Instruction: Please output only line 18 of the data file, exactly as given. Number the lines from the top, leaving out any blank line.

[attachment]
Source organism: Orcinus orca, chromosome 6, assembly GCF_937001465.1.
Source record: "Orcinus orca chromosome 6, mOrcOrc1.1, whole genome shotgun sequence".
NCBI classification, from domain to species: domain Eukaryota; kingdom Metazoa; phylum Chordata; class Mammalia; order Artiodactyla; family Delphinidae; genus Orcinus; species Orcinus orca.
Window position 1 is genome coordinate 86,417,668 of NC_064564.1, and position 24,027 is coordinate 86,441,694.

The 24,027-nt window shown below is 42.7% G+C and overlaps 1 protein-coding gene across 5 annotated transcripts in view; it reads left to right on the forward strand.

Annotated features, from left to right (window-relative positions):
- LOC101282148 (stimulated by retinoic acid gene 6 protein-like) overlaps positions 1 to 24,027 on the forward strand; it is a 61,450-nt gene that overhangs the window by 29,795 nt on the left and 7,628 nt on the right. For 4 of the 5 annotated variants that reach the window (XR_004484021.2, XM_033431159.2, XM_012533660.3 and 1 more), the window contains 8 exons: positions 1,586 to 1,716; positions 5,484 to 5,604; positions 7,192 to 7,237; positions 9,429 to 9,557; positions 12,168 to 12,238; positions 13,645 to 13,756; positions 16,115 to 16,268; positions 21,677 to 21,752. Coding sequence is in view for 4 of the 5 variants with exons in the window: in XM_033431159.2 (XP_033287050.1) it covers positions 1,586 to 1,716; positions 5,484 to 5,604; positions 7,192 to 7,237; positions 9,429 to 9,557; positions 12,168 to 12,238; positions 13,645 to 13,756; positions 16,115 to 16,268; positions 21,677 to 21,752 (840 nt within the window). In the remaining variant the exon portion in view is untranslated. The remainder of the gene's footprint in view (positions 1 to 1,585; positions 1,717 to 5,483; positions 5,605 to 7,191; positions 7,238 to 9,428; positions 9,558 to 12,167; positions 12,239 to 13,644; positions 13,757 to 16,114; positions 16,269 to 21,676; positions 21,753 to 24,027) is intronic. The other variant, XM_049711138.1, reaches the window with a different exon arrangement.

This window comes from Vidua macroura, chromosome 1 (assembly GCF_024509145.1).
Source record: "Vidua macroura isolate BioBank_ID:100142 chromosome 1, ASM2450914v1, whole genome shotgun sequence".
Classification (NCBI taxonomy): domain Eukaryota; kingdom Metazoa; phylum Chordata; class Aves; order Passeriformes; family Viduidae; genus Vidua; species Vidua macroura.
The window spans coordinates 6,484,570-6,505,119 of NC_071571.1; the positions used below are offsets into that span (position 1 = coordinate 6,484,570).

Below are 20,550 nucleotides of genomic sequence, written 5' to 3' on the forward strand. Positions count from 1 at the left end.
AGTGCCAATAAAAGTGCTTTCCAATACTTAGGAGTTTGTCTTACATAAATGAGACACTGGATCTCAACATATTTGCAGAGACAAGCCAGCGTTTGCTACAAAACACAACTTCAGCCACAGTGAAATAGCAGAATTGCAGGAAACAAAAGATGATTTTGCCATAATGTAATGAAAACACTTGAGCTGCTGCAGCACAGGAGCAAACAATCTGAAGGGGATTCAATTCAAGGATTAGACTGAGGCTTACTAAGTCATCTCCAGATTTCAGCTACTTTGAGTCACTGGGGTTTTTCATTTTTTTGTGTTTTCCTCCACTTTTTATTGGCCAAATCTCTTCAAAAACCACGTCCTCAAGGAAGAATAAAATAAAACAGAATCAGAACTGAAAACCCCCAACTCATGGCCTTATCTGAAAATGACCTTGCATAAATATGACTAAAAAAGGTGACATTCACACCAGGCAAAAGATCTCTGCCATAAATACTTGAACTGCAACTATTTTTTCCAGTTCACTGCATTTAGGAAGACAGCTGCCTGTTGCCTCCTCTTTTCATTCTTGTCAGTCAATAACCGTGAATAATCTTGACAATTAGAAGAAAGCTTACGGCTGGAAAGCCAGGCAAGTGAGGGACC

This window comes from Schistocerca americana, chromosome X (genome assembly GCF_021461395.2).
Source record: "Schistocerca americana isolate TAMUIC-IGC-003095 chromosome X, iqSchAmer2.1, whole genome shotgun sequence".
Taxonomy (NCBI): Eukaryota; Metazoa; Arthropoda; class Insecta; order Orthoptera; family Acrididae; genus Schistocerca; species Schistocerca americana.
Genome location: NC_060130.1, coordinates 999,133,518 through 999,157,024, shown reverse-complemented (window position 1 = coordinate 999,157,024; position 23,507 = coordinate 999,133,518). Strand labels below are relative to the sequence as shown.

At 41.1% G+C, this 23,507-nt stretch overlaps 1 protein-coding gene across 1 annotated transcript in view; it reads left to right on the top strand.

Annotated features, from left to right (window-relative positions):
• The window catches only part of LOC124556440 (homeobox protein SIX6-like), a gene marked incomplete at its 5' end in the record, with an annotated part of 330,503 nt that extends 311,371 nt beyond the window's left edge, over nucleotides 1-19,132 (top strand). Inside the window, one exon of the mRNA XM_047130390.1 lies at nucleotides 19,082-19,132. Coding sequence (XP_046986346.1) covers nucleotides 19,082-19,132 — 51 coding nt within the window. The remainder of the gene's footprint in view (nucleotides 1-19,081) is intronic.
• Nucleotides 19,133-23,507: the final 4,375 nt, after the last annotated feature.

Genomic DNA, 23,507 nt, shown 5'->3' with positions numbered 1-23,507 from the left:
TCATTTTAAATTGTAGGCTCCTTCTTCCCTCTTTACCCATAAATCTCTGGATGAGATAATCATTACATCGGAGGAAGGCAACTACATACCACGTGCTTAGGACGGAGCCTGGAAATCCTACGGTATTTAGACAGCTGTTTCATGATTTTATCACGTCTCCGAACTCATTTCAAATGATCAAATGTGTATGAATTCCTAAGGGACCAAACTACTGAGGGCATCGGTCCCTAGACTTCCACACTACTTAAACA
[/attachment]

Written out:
At 41.1% G+C, this 23,507-nt stretch overlaps 1 protein-coding gene across 1 annotated transcript in view; it reads left to right on the top strand.